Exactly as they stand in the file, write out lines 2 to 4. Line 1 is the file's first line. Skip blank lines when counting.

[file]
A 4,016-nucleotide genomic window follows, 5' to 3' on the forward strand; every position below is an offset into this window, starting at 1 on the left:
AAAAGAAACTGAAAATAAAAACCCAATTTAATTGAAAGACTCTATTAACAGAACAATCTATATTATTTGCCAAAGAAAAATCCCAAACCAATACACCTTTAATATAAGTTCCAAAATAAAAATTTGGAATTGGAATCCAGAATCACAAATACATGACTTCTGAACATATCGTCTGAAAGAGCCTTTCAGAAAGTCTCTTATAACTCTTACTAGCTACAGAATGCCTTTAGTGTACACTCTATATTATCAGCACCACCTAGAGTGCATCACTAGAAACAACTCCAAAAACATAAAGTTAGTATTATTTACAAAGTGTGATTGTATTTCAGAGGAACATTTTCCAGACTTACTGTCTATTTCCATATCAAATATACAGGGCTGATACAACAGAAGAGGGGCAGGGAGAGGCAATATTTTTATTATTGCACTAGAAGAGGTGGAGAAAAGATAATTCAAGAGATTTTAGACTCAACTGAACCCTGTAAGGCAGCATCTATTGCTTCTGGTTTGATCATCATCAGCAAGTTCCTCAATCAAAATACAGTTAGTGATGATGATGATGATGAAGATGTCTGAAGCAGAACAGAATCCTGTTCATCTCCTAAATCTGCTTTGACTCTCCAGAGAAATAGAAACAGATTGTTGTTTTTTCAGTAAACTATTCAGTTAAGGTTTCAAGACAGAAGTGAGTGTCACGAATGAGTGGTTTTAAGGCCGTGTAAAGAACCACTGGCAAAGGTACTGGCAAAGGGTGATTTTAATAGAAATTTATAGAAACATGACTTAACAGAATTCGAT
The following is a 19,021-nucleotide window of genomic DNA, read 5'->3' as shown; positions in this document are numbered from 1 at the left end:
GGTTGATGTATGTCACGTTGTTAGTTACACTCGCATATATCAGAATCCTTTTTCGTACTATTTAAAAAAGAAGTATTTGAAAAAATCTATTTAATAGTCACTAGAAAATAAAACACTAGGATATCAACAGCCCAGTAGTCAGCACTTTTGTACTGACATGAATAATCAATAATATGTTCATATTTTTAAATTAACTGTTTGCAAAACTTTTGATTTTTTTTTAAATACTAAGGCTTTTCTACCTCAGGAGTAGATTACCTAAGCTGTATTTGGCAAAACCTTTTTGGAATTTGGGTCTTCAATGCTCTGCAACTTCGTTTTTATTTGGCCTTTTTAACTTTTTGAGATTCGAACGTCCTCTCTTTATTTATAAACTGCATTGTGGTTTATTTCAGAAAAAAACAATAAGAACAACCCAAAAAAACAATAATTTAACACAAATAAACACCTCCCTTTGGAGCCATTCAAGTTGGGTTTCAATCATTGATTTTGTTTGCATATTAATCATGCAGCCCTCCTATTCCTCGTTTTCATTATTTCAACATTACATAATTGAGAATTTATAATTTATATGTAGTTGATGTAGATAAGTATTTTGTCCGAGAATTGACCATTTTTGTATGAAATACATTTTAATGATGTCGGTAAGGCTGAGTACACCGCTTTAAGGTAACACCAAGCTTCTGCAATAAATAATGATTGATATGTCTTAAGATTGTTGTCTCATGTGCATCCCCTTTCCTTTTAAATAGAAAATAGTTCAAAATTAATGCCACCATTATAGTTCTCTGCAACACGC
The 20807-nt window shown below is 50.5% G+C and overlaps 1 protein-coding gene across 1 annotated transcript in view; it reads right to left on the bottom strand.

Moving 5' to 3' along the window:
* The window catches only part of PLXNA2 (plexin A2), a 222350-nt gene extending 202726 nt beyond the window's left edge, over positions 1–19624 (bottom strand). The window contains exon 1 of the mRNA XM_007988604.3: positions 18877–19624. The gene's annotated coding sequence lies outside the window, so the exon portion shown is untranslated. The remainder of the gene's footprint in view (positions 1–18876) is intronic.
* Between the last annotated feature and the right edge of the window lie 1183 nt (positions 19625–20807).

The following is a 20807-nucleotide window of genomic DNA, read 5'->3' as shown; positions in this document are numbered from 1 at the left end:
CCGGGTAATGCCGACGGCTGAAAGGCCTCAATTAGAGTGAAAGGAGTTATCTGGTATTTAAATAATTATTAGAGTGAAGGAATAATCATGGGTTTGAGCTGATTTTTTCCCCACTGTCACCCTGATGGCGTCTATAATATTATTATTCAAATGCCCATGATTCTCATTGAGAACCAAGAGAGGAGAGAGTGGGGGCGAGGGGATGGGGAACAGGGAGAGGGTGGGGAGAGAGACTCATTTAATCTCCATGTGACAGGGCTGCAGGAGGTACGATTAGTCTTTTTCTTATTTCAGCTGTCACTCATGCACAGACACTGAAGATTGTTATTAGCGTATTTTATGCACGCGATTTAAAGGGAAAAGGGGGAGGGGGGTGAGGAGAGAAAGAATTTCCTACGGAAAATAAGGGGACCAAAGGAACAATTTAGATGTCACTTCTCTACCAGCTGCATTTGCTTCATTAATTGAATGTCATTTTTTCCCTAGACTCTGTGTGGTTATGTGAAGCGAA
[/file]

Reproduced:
AAAAGAAACTGAAAATAAAAACCCAATTTAATTGAAAGACTCTATTAACAGAACAATCTATATTATTTGCCAAAGAAAAATCCCAAACCAATACACCTTTAATATAAGTTCCAAAATAAAAATTTGGAATTGGAATCCAGAATCACAAATACATGACTTCTGAACATATCGTCTGAAAGAGCCTTTCAGAAAGTCTCTTATAACTCTTACTAGCTACAGAATGCCTTTAGTGTACACTCTATATTATCAGCACCACCTAGAGTGCATCACTAGAAACAACTCCAAAAACATAAAGTTAGTATTATTTACAAAGTGTGATTGTATTTCAGAGGAACATTTTCCAGACTTACTGTCTATTTCCATATCAAATATACAGGGCTGATACAACAGAAGAGGGGCAGGGAGAGGCAATATTTTTATTATTGCACTAGAAGAGGTGGAGAAAAGATAATTCAAGAGATTTTAGACTCAACTGAACCCTGTAAGGCAGCATCTATTGCTTCTGGTTTGATCATCATCAGCAAGTTCCTCAATCAAAATACAGTTAGTGATGATGATGATGATGAAGATGTCTGAAGCAGAACAGAATCCTGTTCATCTCCTAAATCTGCTTTGACTCTCCAGAGAAATAGAAACAGATTGTTGTTTTTTCAGTAAACTATTCAGTTAAGGTTTCAAGACAGAAGTGAGTGTCACGAATGAGTGGTTTTAAGGCCGTGTAAAGAACCACTGGCAAAGGTACTGGCAAAGGGTGATTTTAATAGAAATTTATAGAAACATGACTTAACAGAATTCGAT
The following is a 19,021-nucleotide window of genomic DNA, read 5'->3' as shown; positions in this document are numbered from 1 at the left end:
GGTTGATGTATGTCACGTTGTTAGTTACACTCGCATATATCAGAATCCTTTTTCGTACTATTTAAAAAAGAAGTATTTGAAAAAATCTATTTAATAGTCACTAGAAAATAAAACACTAGGATATCAACAGCCCAGTAGTCAGCACTTTTGTACTGACATGAATAATCAATAATATGTTCATATTTTTAAATTAACTGTTTGCAAAACTTTTGATTTTTTTTTAAATACTAAGGCTTTTCTACCTCAGGAGTAGATTACCTAAGCTGTATTTGGCAAAACCTTTTTGGAATTTGGGTCTTCAATGCTCTGCAACTTCGTTTTTATTTGGCCTTTTTAACTTTTTGAGATTCGAACGTCCTCTCTTTATTTATAAACTGCATTGTGGTTTATTTCAGAAAAAAACAATAAGAACAACCCAAAAAAACAATAATTTAACACAAATAAACACCTCCCTTTGGAGCCATTCAAGTTGGGTTTCAATCATTGATTTTGTTTGCATATTAATCATGCAGCCCTCCTATTCCTCGTTTTCATTATTTCAACATTACATAATTGAGAATTTATAATTTATATGTAGTTGATGTAGATAAGTATTTTGTCCGAGAATTGACCATTTTTGTATGAAATACATTTTAATGATGTCGGTAAGGCTGAGTACACCGCTTTAAGGTAACACCAAGCTTCTGCAATAAATAATGATTGATATGTCTTAAGATTGTTGTCTCATGTGCATCCCCTTTCCTTTTAAATAGAAAATAGTTCAAAATTAATGCCACCATTATAGTTCTCTGCAACACGC